However, as different religious groups co-exist in this country, the “olim” are not the only type of immigrants arriving to Israel. Moreover, mixed (interfaith, interracial and international) marriages are a common reality of the contemporary world.

Some of these immigrants choose the professional path of being an English teacher either because this is how they have earned their living in their country of origin, or because they find it an appealing opportunity for a career change. Little do they know when making this decision about the painstaking procedures they will have to go through before obtaining a stable English teaching position.

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By Tammy Reed
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Teaching in Israel: An Experience of ‘Biblical’ Proportions!

By MathKnight and Zachi Evenor (Own work) [CC-BY-3.0 (http://creativecommons.org/licenses/by/3.0)], via Wikimedia Commons

Israel has a deep, and arguably complex culture, with strong values, politics and faith.

Despite its biblical fortitude it is also a business and commerce leader in the Middle East, and is therefore most certainly not just of archaeological importance.  There is an increasing need for businessmen and women to speak the ‘universal language’ and English teachers are in great demand.  This has been propounded by the popularity of American media.  As a result, finding a job to teach English has never been easier, and it is a great opportunity for foreigners wishing to experience the Middle East.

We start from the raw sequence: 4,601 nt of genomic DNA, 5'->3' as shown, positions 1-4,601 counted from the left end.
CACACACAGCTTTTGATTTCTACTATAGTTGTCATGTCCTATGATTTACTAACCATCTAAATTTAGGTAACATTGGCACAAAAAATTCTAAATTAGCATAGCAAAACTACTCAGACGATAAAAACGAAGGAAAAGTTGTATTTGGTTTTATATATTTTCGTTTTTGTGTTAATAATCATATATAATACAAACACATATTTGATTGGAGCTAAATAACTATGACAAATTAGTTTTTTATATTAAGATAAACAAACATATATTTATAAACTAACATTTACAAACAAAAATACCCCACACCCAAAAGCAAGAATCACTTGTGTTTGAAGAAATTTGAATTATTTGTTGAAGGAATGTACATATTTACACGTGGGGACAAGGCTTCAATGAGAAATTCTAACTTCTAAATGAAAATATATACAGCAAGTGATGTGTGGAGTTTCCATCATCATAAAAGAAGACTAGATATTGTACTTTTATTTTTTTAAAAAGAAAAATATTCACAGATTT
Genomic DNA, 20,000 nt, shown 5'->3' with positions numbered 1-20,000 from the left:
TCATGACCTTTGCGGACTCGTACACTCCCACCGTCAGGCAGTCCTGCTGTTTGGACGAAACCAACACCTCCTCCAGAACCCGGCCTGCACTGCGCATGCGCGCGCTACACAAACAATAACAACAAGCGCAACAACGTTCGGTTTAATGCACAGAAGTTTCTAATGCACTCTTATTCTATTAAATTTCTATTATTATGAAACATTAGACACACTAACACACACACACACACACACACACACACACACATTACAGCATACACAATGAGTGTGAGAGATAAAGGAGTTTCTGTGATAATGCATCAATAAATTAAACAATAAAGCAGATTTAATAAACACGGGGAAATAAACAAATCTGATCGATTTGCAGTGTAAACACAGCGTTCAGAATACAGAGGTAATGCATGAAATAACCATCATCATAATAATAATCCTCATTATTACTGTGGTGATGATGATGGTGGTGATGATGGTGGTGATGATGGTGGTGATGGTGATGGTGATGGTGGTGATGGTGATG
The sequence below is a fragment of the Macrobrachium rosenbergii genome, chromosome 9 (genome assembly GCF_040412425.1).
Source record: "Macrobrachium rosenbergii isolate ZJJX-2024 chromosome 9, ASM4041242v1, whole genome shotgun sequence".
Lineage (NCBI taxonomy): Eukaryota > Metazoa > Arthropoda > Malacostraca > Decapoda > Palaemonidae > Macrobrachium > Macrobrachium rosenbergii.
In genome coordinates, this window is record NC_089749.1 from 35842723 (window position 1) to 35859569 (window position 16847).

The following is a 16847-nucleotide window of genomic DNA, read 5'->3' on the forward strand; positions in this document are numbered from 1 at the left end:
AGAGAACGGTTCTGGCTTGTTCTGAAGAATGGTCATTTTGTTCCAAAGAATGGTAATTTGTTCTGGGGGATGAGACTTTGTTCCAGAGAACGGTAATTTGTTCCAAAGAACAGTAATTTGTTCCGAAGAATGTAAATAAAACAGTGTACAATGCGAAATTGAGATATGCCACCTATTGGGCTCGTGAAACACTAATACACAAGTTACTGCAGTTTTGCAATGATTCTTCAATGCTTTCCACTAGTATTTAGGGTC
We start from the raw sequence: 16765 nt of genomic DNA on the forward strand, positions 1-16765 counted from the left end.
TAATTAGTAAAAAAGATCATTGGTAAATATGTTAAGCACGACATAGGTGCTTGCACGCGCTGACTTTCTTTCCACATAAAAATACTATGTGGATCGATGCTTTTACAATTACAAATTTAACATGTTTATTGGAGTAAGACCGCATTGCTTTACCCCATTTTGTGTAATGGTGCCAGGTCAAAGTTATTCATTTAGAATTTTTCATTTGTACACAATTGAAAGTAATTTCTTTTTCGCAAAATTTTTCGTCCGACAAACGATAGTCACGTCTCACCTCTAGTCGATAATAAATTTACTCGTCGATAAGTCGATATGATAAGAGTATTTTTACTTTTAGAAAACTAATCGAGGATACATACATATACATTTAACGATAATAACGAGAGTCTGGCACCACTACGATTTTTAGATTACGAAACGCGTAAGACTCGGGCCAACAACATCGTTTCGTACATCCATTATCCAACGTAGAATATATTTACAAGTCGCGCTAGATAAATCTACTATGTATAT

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By Jon Duckett
Experienced TEFL teacher and director at TEFL Jobs World

Teaching English in Saudi Arabia

By omar_chatriwala (Never still) [CC-BY-2.0 (http://creativecommons.org/licenses/by/2.0)], via Wikimedia Commons

If you want to earn lots of money as a TEFL teacher then you may want to consider teaching English in Saudi Arabia.

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By Jon Duckett
Experienced TEFL teacher and director at TEFL Jobs World

TEFL jobs in Oman

By larsz (Flickr) [CC-BY-SA-2.0 (http://creativecommons.org/licenses/by-sa/2.0)], via Wikimedia Commons

TEFL teachers looking for an interesting experience abroad should consider TEFL jobs in Oman. There is a huge demand for English teachers as all pupils start learning English in the Sultanate from the 4th grade onwards. Additionally the strict immigration requirements make it difficult for teachers to get into the country. English is seen as having an important place in the modernisation of the country, and there is a big drive for it to be used as much as possible in the service industries.